What is the Infiniti Q30? 9 things you need to know

Infiniti Q30: 9 things you need to know

Chris Moyles is giving away an Infiniti Q30 on his Radio X breakfast show this morning. But what is the Infiniti Q30? Here’s a rundown:

1: Infiniti is Nissan’s premium brand

Nissan is going upmarket with its Infiniti premium brand. Many car manufacturers are doing it – basically, if you give a car some nice features, an attractive design and a premium badge, people will pay more for it. The problem Infiniti has is, no one’s heard of it. So…

2: Infiniti hopes the Q30 will be the car to catapult it into the public consciousness

There’s a reason why the Infiniti Q30 is suddenly everywhere. There are TV adverts, radio adverts and, of course, competitions like the one on the Chris Moyles show. Infiniti sold just 1,195 cars in the UK last year – a hefty spend on marketing, some new dealerships (a rise from its current 10) and a more desirable (and affordable) car should fix that.

3: The Infiniti Q30 is based on the Mercedes-Benz A-Class

Through a clever partnership between Daimler (the owner of Mercedes) and the Nissan-Renault Alliance, Infiniti’s been able to borrow the platform of a Mercedes-Benz A-Class. That’s not necessarily a bad thing – manufacturers often shares parts and platforms. And if you have to explain to people that your posh Nissan is essentially a Mercedes-Benz underneath… well, it could be worse.

4: But it also borrows bits from Nissan

The Infiniti Q30 is built on the same production line as the Nissan Juke and Nissan Note, at Nissan’s factory in Sunderland. Naturally, it shares many Nissan bits – in fact, the interior is a kind of weird mish-mash of Nissan and Mercedes parts. But it’s not all bad – you get a choice of swish interior trims, from ‘city black’ (featuring black upholstery and purple stitching) to ‘gallery white’ (it’s, er, rather white).

Infiniti Q30: 9 things you need to know

5: It’s a very British car

It might be produced by a Japanese manufacturer using German underpinnings, but a lot of British workers have spent time on this car. We’ve covered that it’s built at Nissan’s Sunderland plant in the North East, but it was designed at the company’s Paddington design centre, and engineered at Nissan’s technical centre in Cranfield. Infiniti says the Q30 is the result of £250 million investment, creating 1,000 jobs in the UK.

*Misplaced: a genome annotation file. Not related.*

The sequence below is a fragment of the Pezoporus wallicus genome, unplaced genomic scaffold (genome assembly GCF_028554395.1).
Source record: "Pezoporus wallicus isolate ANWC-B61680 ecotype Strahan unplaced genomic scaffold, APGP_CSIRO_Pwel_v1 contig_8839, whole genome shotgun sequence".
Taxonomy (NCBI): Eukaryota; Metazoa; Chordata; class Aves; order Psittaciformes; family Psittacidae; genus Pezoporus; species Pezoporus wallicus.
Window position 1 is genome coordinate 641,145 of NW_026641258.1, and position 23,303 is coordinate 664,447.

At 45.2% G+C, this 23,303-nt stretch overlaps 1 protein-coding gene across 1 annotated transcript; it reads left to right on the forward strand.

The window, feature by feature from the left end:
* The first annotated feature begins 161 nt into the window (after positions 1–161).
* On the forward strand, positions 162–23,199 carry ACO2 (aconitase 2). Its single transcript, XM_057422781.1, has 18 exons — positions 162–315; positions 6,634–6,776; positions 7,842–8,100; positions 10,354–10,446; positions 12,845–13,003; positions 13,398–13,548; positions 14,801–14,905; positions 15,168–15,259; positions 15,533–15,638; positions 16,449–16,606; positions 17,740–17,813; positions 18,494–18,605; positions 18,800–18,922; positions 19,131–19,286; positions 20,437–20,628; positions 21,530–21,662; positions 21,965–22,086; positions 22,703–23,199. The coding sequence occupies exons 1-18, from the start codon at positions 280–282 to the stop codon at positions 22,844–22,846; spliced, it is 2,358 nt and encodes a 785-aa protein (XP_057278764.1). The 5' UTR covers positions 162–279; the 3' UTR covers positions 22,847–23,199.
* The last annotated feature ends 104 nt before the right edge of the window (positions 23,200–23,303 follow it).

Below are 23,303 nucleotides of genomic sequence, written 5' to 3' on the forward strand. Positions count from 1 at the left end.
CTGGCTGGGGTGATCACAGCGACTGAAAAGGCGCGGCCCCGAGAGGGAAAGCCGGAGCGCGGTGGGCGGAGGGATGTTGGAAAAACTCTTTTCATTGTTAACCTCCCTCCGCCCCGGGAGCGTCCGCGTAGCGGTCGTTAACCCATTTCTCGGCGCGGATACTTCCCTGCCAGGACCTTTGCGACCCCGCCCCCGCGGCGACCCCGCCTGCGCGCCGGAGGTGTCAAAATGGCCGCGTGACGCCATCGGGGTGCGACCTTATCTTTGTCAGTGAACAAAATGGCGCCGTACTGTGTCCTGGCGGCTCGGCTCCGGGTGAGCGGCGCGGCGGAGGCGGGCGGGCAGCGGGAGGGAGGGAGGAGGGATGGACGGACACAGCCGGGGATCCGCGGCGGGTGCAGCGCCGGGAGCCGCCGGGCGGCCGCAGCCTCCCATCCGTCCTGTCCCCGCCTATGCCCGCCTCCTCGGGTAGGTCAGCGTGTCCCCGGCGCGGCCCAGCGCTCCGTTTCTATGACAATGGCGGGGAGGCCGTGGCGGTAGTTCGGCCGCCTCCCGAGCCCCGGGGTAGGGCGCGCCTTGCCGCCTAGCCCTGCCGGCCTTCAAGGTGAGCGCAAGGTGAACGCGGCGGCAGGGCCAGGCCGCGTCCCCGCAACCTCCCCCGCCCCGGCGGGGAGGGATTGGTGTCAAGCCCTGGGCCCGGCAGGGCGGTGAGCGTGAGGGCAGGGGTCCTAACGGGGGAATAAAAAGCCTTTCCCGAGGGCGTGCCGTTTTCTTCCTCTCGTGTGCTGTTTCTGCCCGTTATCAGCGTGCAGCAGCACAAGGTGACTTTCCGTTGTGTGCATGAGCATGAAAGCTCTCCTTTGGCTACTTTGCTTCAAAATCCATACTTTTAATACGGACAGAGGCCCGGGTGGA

6: It sits higher than an A-Class…

You’ve probably heard or seen the adverts – the Infiniti Q30 isn’t exactly conventional. It sits higher than rivals such as the Mercedes-Benz A-Class, BMW 1 Series and Audi A3. That was intentional, product manager Elise Minier told us. “It means there’s more space inside than conventional premium hatchbacks.”

Infiniti Q30: 9 things you need to know

7: …But a proper crossover version is on its way

This isn’t a full Qashqai-type crossover, though. That’s coming – in the form of the QX30. It’ll sit 45mm higher than the Q30, and rival the likes of the BMW X1, Mercedes-Benz GLA and Audi Q3.

8: It’s really safe

The Q30 was tested by Euro NCAP last year, and it’s actually the safest car in its class, with a five-star rating. It scores particularly highly for the pedestrian test, thanks to its bonnet that pops-up if it detects an impact. It also scores well for child occupancy – so great for carrying your kids about.

Infiniti Q30: 9 things you need to know

9: The 1.6-litre petrol isn’t great

Sorry, Chris Moyles fans – the Q30 they’re giving away on Radio X is the entry-level 1.6-litre petrol. With 122hp and a 0-62mph time of 9.4 seconds, it really doesn’t live up to the premium image Infiniti’s going for with the Q30. Most UK buyers will go for the company car driver friendly 1.5-litre diesel, although we quite like it with the 2.2-litre Mercedes-Benz diesel.

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Web editor at MotoringResearch.com. Drives a 1983 Austin Metro. Tweet me @MR_AndrewBrady.

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